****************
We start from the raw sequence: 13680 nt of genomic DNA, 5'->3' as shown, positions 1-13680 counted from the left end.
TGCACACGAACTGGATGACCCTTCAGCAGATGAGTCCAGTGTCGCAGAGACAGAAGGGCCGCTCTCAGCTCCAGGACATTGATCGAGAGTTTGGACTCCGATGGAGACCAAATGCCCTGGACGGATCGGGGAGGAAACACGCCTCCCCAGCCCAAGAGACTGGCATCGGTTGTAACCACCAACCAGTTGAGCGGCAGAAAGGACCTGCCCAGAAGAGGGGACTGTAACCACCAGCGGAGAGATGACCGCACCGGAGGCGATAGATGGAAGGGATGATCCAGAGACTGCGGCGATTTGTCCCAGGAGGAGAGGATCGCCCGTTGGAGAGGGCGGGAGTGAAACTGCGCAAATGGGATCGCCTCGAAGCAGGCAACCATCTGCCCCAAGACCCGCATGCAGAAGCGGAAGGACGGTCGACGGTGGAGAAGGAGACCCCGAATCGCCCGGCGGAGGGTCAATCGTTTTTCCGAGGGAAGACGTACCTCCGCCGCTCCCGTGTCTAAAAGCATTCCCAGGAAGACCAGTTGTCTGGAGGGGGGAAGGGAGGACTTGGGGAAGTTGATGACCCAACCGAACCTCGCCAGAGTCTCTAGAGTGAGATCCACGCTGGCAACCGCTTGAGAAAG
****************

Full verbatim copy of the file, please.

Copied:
We start from the raw sequence: 13680 nt of genomic DNA, 5'->3' as shown, positions 1-13680 counted from the left end.
TGCACACGAACTGGATGACCCTTCAGCAGATGAGTCCAGTGTCGCAGAGACAGAAGGGCCGCTCTCAGCTCCAGGACATTGATCGAGAGTTTGGACTCCGATGGAGACCAAATGCCCTGGACGGATCGGGGAGGAAACACGCCTCCCCAGCCCAAGAGACTGGCATCGGTTGTAACCACCAACCAGTTGAGCGGCAGAAAGGACCTGCCCAGAAGAGGGGACTGTAACCACCAGCGGAGAGATGACCGCACCGGAGGCGATAGATGGAAGGGATGATCCAGAGACTGCGGCGATTTGTCCCAGGAGGAGAGGATCGCCCGTTGGAGAGGGCGGGAGTGAAACTGCGCAAATGGGATCGCCTCGAAGCAGGCAACCATCTGCCCCAAGACCCGCATGCAGAAGCGGAAGGACGGTCGACGGTGGAGAAGGAGACCCCGAATCGCCCGGCGGAGGGTCAATCGTTTTTCCGAGGGAAGACGTACCTCCGCCGCTCCCGTGTCTAAAAGCATTCCCAGGAAGACCAGTTGTCTGGAGGGGGGAAGGGAGGACTTGGGGAAGTTGATGACCCAACCGAACCTCGCCAGAGTCTCTAGAGTGAGATCCACGCTGGCAACCGCTTGAGAAAG